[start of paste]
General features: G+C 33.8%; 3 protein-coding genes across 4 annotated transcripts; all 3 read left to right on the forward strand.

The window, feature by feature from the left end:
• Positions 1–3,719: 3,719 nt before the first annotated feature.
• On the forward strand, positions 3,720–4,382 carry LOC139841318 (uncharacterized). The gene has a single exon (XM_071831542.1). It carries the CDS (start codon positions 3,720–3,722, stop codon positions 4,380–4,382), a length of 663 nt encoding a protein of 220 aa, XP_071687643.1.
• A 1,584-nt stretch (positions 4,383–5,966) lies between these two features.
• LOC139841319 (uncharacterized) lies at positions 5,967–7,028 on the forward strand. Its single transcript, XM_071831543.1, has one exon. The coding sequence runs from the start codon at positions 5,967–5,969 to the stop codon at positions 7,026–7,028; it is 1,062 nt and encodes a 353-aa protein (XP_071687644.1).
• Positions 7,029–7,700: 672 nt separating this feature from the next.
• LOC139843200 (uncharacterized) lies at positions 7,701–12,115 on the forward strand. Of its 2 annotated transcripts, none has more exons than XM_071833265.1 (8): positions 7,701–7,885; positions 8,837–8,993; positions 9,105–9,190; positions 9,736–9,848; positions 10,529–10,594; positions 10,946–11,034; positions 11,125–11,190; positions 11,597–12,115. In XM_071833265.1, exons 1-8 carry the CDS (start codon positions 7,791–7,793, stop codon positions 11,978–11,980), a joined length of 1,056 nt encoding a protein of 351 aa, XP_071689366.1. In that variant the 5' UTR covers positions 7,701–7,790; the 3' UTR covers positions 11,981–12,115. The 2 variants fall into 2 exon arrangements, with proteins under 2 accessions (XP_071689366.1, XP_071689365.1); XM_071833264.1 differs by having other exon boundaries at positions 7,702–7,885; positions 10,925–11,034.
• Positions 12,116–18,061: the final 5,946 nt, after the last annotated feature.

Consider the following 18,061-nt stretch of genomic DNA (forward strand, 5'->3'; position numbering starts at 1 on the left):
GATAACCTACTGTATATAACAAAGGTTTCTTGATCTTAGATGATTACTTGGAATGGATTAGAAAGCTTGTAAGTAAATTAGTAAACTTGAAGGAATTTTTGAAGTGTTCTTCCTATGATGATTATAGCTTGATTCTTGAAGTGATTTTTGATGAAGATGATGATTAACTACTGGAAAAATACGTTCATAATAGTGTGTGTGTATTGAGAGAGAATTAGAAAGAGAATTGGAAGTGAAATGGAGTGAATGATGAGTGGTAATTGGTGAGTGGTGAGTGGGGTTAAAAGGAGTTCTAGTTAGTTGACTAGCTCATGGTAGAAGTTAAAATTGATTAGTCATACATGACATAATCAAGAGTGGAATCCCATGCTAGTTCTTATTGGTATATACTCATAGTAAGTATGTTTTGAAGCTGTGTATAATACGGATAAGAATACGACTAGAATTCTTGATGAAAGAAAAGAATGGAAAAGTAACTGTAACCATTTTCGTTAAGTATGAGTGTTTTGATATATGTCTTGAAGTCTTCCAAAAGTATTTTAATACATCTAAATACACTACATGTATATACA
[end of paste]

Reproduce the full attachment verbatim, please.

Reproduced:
General features: G+C 33.8%; 3 protein-coding genes across 4 annotated transcripts; all 3 read left to right on the forward strand.

The window, feature by feature from the left end:
• Positions 1–3,719: 3,719 nt before the first annotated feature.
• On the forward strand, positions 3,720–4,382 carry LOC139841318 (uncharacterized). The gene has a single exon (XM_071831542.1). It carries the CDS (start codon positions 3,720–3,722, stop codon positions 4,380–4,382), a length of 663 nt encoding a protein of 220 aa, XP_071687643.1.
• A 1,584-nt stretch (positions 4,383–5,966) lies between these two features.
• LOC139841319 (uncharacterized) lies at positions 5,967–7,028 on the forward strand. Its single transcript, XM_071831543.1, has one exon. The coding sequence runs from the start codon at positions 5,967–5,969 to the stop codon at positions 7,026–7,028; it is 1,062 nt and encodes a 353-aa protein (XP_071687644.1).
• Positions 7,029–7,700: 672 nt separating this feature from the next.
• LOC139843200 (uncharacterized) lies at positions 7,701–12,115 on the forward strand. Of its 2 annotated transcripts, none has more exons than XM_071833265.1 (8): positions 7,701–7,885; positions 8,837–8,993; positions 9,105–9,190; positions 9,736–9,848; positions 10,529–10,594; positions 10,946–11,034; positions 11,125–11,190; positions 11,597–12,115. In XM_071833265.1, exons 1-8 carry the CDS (start codon positions 7,791–7,793, stop codon positions 11,978–11,980), a joined length of 1,056 nt encoding a protein of 351 aa, XP_071689366.1. In that variant the 5' UTR covers positions 7,701–7,790; the 3' UTR covers positions 11,981–12,115. The 2 variants fall into 2 exon arrangements, with proteins under 2 accessions (XP_071689366.1, XP_071689365.1); XM_071833264.1 differs by having other exon boundaries at positions 7,702–7,885; positions 10,925–11,034.
• Positions 12,116–18,061: the final 5,946 nt, after the last annotated feature.

Consider the following 18,061-nt stretch of genomic DNA (forward strand, 5'->3'; position numbering starts at 1 on the left):
GATAACCTACTGTATATAACAAAGGTTTCTTGATCTTAGATGATTACTTGGAATGGATTAGAAAGCTTGTAAGTAAATTAGTAAACTTGAAGGAATTTTTGAAGTGTTCTTCCTATGATGATTATAGCTTGATTCTTGAAGTGATTTTTGATGAAGATGATGATTAACTACTGGAAAAATACGTTCATAATAGTGTGTGTGTATTGAGAGAGAATTAGAAAGAGAATTGGAAGTGAAATGGAGTGAATGATGAGTGGTAATTGGTGAGTGGTGAGTGGGGTTAAAAGGAGTTCTAGTTAGTTGACTAGCTCATGGTAGAAGTTAAAATTGATTAGTCATACATGACATAATCAAGAGTGGAATCCCATGCTAGTTCTTATTGGTATATACTCATAGTAAGTATGTTTTGAAGCTGTGTATAATACGGATAAGAATACGACTAGAATTCTTGATGAAAGAAAAGAATGGAAAAGTAACTGTAACCATTTTCGTTAAGTATGAGTGTTTTGATATATGTCTTGAAGTCTTCCAAAAGTATTTTAATACATCTAAATACACTACATGTATATACA